In the previous lesson Playing Over Chord Changes I talked about laying out chord tones on strong beats (1 and 3) and then approaching them with a triad that ‘encircles’ the target chord tone.
In part 2 I take the same basic chord tone outline but do a few different things to approach the chord tones. Over the Fm7 we do the same thing as last time but then approaching the Bbm7 we descend from the root (F) down to the 5th (C) then up to the min7 (Eb) then to the Db (3rd of Bbm7). Also note we have added an anticipation so we play the upcoming chord tone on the ‘and of beat 4’. Also note the Db is approached from below and above.
Same thing basically happens over the Bbm7 at the end of the measure. We encircle the upcoming 3rd of Eb7 (G). Notice it’s slightly different from what we did over the Fm7. First we did F, C, Eb, Db which is Root, 5th, min7th to min.3 of Bbm7. For Bbm7 we did Bb, Ab, F, Gb which is Root, min7, 5th, #5 to maj3 of Eb7 (G). So at this point you have 3 ways to approach chord tones.
For a fourth way to approach a chord tone that works great over dominant 7th chords, check out measure 3 over the Eb7. The idea can be broken down into two pieces – from maj3 to root (G to Eb), then from Eb to the Ab (3rd of Abmaj7). The idea is G, F, Gb, E, Eb (maj3, maj2, #9, b9 to root) then to Db, Bb, B to C which circles the chord tone with a chromatic ascent. The first part is a bit out there with the #9, b9 – it take a while for you to get used to this if you haven’t heard that before. I like to think in 4 note groups including the target tone.
So now you have 4 ways to approach chord tones. Try writing our chord tone outlines (use 5ths and 7ths as well in various combinations) and then approaching them with these 4 techniques. Mix and match, add anticipations, compress the rhyhtms (delay the start and then add a triplet for example). Most of all have fun!
This is a jazz blues solo of mine. Note the outside notes which I love nowadays!
Jazz blues is a modified version of the ‘regular’ 3 chord I-IV-V blues. It can be scary and intimidating at first as there are more chords and often unfamiliar keys. So a 12-bar Bb jazz blues will look something like this (there are many variations):
Bb7 / Eb7 / Bb7 / Bb7
E7 / E#dim7 / Bb7 / G7
Cm7 / F7 / Bb7 G7 / Cm7 F7
The last four chords are 2 per measure. Here’s a PDF of the progression to give you a better idea.
With jazz we have to be a lot more aware of the underlying chords since many of our blues/rock licks won’t work too well. I think this is why we have so many problems with jazz, is a general lack of awareness of how to play over chord progressions, other than playing in the general key of the tune.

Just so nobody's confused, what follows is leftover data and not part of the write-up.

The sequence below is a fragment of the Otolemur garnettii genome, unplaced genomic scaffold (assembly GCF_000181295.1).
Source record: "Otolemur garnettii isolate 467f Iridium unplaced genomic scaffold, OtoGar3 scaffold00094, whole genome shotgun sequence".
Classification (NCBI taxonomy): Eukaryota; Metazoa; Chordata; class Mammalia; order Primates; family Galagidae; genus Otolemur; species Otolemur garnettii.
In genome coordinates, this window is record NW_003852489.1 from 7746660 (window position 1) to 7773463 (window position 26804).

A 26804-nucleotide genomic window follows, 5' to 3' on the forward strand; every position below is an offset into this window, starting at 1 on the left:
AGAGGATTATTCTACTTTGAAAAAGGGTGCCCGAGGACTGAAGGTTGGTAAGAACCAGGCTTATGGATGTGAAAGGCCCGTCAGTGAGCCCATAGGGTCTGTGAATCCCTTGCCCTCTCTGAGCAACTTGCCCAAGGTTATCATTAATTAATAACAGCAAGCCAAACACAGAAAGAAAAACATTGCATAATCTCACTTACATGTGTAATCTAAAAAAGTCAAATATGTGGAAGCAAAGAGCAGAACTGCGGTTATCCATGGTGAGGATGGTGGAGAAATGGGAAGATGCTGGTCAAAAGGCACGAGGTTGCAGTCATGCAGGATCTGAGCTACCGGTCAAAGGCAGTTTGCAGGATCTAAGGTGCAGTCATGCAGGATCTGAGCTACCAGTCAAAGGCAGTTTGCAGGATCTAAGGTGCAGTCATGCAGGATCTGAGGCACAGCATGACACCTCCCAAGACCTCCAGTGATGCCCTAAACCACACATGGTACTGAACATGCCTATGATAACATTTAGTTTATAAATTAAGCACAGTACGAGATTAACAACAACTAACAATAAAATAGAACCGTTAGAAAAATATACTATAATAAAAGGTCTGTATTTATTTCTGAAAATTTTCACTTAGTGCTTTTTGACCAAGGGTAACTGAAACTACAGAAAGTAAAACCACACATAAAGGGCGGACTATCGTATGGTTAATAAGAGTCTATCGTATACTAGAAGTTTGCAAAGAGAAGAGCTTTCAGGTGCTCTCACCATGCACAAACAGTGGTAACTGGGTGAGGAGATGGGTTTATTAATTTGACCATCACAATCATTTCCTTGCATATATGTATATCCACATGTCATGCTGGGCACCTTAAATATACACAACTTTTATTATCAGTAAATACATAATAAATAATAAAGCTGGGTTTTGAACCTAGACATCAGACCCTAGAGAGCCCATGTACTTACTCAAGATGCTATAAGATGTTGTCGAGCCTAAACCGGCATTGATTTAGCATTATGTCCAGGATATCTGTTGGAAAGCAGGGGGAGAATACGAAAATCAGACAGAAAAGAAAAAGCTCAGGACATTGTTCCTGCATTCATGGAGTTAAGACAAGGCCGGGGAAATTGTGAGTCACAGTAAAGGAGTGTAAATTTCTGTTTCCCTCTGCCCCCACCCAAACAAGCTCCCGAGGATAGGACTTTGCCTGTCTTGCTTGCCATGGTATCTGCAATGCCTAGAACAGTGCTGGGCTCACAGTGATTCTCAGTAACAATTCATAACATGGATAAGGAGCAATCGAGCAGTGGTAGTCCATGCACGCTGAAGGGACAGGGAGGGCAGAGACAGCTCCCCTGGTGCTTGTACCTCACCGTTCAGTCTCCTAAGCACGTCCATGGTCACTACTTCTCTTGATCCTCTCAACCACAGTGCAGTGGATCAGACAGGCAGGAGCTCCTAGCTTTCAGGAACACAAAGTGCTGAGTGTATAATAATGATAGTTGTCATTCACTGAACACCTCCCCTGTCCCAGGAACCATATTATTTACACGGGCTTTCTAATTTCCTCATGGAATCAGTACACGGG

For soloing, we could talk about a lot of theory but I don’t want to go there right now. Instead a very effective way to start soloing is to learn 2 to 4 bar phrases that you pick up from other solos. The easiest way to get started and to mimic what singers do in blues is to divide the 12 bar blues into 3 groups of 4 bars (measures). So play a 4 bar phrase, repeat the same basic phrase over the next 4 bars that fits the chords. Do a final similar phrase over the final 4 bars but make it sound more complete by say, landing on root notes (ie. Bb).
Here’s an example of a basic jazz blues solo. It is quite repetitious but we have to start simple. I’ve taken a little 4 note motif and repeated it, modifying it slightly to fit each chord. The final four bars stars out repeating the same idea but expands upon it a little taking into account the current chords. You’ll notice a lot of chord tones such as D over Bb7 (the major third), Db over Eb7 (the minor 7th), etc. So get to know your chord tones. Repeating melodic contours and rhythms is very effective but you don’t want to over do it.
Here’s the Jazz Blues Solo PDF.
Here’s the blues solo mp3 played by Guitar Pro 6.
Jazz Blues Solo.mp3
So to summarize, a very effective method to learn jazz soloing is to think in phrases, intelligently cut and paste them into solos, use repetition and development of the phrases, understand why the phrases work, create your own by modifying existing phrases.
I am building up some libraries of jazz blues phrases that I will make available so be sure to keep an eye out for those products in the future!
Here’s a new jazz blues guitar solo for you!
A one chorus solo of Blue Bossa. Transcription by Robert Conti – a genius jazz guitar player and teacher!
Here’s another jazz guitar etude played by me (Will Kriski).
You can pick up Jazz Guitar Etudes (with Tab) by Greg Fishman at Amazon.
Here’s me playing the first etude from Greg Fishman’s Jazz Guitar Etudes (with Tab)
You can pick up Jazz Guitar Etudes (with Tab) at Amazon.